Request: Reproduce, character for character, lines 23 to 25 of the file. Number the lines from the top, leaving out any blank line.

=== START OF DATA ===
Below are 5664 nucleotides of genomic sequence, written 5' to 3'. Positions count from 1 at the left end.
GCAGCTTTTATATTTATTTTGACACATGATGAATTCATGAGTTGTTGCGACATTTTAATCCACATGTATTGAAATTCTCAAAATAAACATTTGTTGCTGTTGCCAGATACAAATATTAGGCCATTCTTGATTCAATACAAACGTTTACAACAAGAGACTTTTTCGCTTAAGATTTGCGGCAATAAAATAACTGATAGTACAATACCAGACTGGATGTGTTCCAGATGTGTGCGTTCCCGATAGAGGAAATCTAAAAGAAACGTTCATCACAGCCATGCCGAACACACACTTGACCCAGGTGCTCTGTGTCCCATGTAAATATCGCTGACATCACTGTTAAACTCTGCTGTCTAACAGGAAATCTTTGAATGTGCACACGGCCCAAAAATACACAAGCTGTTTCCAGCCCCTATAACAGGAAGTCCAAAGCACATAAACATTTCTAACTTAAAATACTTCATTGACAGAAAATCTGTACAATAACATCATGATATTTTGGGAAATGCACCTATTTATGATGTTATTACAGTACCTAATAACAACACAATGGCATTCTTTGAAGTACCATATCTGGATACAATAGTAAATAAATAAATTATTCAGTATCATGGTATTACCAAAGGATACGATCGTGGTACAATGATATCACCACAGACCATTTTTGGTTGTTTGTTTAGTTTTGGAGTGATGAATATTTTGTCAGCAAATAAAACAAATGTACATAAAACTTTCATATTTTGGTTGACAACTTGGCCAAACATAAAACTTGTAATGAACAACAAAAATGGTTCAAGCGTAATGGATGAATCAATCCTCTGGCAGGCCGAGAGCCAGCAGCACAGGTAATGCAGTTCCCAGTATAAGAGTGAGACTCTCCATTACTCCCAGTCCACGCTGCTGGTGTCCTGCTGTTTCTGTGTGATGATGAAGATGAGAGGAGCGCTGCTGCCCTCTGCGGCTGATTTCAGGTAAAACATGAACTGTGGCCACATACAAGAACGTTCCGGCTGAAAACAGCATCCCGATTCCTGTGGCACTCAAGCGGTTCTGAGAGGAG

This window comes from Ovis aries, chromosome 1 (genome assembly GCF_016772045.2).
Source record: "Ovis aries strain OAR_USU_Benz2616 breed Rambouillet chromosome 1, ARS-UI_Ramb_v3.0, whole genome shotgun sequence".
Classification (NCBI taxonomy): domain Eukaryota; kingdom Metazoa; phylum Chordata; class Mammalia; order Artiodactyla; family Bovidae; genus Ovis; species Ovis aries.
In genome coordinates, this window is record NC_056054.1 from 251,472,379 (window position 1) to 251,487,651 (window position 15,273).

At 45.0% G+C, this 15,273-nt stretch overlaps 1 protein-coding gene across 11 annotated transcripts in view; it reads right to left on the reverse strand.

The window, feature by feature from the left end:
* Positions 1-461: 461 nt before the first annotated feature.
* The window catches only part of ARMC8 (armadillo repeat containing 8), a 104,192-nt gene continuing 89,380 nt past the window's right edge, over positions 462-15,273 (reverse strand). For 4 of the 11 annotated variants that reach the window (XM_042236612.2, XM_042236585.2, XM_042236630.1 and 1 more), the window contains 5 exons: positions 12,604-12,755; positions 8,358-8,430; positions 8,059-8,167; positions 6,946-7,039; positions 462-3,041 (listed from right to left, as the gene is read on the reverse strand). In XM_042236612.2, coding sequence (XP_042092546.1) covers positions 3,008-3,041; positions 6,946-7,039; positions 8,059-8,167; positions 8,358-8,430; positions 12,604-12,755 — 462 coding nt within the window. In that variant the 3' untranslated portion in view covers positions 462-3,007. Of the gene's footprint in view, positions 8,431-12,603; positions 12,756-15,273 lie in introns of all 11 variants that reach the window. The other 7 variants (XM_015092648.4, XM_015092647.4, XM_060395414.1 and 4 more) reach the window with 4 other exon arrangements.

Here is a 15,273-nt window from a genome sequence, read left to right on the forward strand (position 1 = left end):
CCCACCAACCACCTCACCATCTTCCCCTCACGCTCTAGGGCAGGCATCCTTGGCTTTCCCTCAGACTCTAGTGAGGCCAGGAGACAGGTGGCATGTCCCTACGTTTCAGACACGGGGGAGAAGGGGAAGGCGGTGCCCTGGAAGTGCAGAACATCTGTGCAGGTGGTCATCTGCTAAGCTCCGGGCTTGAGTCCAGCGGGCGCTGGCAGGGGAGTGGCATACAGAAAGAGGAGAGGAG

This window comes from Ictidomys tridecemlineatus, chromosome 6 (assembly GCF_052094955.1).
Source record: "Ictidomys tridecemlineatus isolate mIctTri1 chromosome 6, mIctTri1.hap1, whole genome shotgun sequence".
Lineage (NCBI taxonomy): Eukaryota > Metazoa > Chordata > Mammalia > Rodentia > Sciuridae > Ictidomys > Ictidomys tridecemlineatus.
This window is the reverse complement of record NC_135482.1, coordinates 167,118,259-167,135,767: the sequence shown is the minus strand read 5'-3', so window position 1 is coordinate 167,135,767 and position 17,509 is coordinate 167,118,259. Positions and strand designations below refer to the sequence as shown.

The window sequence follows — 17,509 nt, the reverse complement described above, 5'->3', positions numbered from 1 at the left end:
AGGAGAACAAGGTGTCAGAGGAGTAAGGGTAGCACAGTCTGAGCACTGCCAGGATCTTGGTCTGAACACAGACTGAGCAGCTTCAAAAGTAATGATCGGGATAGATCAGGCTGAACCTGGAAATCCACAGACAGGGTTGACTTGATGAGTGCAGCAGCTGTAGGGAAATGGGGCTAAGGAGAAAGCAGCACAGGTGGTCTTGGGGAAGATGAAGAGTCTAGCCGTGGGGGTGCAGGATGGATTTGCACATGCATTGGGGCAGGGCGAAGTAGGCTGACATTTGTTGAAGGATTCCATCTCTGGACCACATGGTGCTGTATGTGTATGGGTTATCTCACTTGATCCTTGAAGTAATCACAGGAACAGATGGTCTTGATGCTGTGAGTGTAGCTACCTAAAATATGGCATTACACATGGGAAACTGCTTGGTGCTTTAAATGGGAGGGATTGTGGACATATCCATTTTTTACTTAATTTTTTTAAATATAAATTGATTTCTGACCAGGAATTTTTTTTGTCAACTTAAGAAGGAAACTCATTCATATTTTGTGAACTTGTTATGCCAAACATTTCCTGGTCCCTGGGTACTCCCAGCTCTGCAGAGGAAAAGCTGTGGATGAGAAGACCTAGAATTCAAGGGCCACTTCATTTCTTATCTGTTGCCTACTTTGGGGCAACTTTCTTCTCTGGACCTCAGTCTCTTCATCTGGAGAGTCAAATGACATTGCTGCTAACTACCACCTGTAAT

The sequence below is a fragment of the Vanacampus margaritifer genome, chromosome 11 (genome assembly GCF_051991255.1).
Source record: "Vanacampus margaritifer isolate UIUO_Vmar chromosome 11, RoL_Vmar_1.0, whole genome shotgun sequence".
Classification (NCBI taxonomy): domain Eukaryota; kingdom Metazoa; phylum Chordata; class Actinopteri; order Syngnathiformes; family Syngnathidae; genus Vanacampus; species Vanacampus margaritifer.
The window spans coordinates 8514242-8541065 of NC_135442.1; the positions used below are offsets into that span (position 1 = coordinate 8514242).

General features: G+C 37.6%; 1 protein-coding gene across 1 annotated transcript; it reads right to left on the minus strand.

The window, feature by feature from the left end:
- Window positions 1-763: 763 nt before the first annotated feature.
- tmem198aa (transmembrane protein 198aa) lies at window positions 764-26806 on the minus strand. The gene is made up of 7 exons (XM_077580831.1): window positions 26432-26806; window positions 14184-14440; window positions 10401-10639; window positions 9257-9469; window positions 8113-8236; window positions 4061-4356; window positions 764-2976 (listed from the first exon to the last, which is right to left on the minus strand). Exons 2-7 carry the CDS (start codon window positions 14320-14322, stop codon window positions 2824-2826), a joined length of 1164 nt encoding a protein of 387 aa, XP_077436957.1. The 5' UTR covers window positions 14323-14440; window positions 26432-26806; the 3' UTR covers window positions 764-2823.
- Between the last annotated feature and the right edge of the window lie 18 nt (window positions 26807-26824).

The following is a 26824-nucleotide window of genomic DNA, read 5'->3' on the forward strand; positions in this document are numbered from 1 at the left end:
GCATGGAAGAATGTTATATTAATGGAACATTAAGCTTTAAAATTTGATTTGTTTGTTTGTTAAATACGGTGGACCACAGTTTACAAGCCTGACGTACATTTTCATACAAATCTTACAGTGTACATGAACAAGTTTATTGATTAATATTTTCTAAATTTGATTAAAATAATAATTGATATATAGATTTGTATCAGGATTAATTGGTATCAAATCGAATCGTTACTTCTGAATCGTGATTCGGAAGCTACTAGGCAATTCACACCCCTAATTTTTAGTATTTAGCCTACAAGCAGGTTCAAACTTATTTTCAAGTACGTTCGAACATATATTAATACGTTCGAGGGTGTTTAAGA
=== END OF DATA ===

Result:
General features: G+C 37.6%; 1 protein-coding gene across 1 annotated transcript; it reads right to left on the minus strand.

The window, feature by feature from the left end:
- Window positions 1-763: 763 nt before the first annotated feature.